Mobile Payment Technology: What’s in Your Digital Wallet?
Commerce is becoming contactless
When was the last time you cleaned out your wallet? How many used ticket stubs, old Best Buy receipts and dentist appointment reminders did you find? The wallet is more than just a place to carry cash and cards; it’s a catch-all for life’s dull moments. If you long for a more streamlined existence, consider trading in your actual wallet for a virtual one, because mobile payment technology is driving commerce. Fast.
This has been a healthy year for mobile payment technology, and it’s projected to grow. The combined market for all types of mobile payments is expected to reach more than $600 billion globally by 2013. That’s a lot of digital coinage.
How will digital wallets change the way you purchase goods and services? One thing’s for sure, you’ll no longer need a murse to carry the accoutrements of modern life. If major mobile payment players have their way, your smartphone will be all you need to buy another smartphone.
The world of mobile payments
Mobile payments include numerous types of transactions, but let’s focus on mobile at the point of sale (POS). The idea is that these digital wallets, in cahoots with near-field communications (NFC), a short-range wireless technology that allows you to pay for goods by swiping a device, will replace the physical billfold or pocketbook.
MobilePaymentsToday predicts that an avalanche of mobile phones will encourage consumers to adopt the system, citing the IDC projection that one billion smartphones will be shipped globally by 2015, way upping the ante for mobile payments. It’s a big, big world out there for mobile payment madness, and we’re just getting started.
The down-low on digital wallets
While NFC technology isn’t the only way to utilize mobile payments (you use this platform when you purchase a ringtone from your phone), if you want to use Google Wallet, for example, you need a device that has the NFC chip in it. The retailer also needs to have a POS terminal.
Speaking of Google Wallet, it was the first to come to market with a smartphone that has the technology the Samsung Nexus S on Sprint Nextel. Other key players include ISIS, a joint venture with AT&T, Verizon Wireless, and T-Mobile, Square, PayPal, numerous credit cards and banks, as well as Veriphone. So you can bet that more NFC-enabled devices will come out tomorrow.
Pros (besides diminishing the need for an actual wallet):
- Location services help you find the best prices for an item and give you a coupon on the spot.
- The technology is moving toward storing travel ticket information and other important documents.
- You can analyze and control costs/budgets in real time.
- Not all retailers are on board yet.
- Only a select few phones currently have the NFC technology; however, that’s slated to change.
- There are concerns about security (more on that below).
What would a digital wallet be without digital currency?
While still a tad on the periphery, bitcoin, an "anonymous, decentralized digital currency" created by a Japanese programmer in 2009, deserves a mention. You don’t need a bitcoin to make mobile payments; it’s simply an alternative to dollars. You "mine" and send these digital coins through the internet by running a free program called Bitcoin Miner.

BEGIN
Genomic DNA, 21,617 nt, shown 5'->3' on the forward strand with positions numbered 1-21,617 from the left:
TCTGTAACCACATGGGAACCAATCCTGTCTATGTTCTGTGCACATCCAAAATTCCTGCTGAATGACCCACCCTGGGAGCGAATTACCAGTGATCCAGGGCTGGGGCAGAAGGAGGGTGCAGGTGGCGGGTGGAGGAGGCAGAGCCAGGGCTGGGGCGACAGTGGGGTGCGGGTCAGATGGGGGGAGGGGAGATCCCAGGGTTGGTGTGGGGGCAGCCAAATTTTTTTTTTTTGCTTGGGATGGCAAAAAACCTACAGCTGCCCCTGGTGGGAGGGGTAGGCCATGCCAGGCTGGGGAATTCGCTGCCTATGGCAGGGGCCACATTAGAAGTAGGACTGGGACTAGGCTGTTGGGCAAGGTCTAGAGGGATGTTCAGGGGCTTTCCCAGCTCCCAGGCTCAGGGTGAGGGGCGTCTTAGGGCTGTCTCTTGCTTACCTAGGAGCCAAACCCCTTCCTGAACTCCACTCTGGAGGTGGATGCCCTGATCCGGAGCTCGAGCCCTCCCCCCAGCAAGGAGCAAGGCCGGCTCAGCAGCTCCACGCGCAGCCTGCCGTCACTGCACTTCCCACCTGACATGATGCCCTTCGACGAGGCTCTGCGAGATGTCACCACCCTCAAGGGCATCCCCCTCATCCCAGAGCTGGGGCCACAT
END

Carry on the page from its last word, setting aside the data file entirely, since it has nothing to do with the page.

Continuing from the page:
Mining requires a set amount of work for one bitcoin, which is pre-determined by a network to keep it "predictable and limited." You keep bitcoins in your digital wallet and can buy anything with them - as long as the other person accepts them. Some examples of things you can purchase include T-shirts, chemicals, musical instruments, virtual art and countless other products and services.
The value of the bitcoin—which is as legitimate as any peer-to-peer currency - has ranged drastically, but as of publishing date one bitcoin was worth about $7. A $21 million cap makes the mining process an interesting one, and affects value.
Does a decentralized, hard-to-tax currency that doesn’t weigh down your pockets sound appealing? Here are some advantages and disadvantages to take note of.
- Bitcoins are traded person to person with no middle man.
- It’s an international currency.
- Transaction fees are pretty much nil.
- Exchanges can be challenging due to transaction scripts.
- Since bitcoins are traded publicly, privacy issues can arise.
- Bitcoins aren’t backed by anything and aren’t insured.
Keeping your digital wallet close
So should you toss your wallet in the compost pile? Not quite yet. Those in the know predict we’re about five years from full-fledged implementation. Security issues, among other challenges, need to be hashed out.
Consumers are still dealing with the fear that comes from swiping an actual card, so it’s not likely that NFC is going to take the edge off those jitters, no matter how "lockable" and encrypted the digital wallet is. Cyber criminals no doubt are already figuring out ways to capture the information that is transmitted through the air, sans contact with a strip.
As all areas of life become more mobile, take care of your digital wallet in a similar way you would your actual wallet. Instead of double-checking to make sure your billfold is ensconced in a backpack, purse or man-bag, rely on mobile data security to keep you protected. It’s the best way to keep your financial information safe from invisible hacker "mitts" reaching in to steal your ducats.
By Joy Keller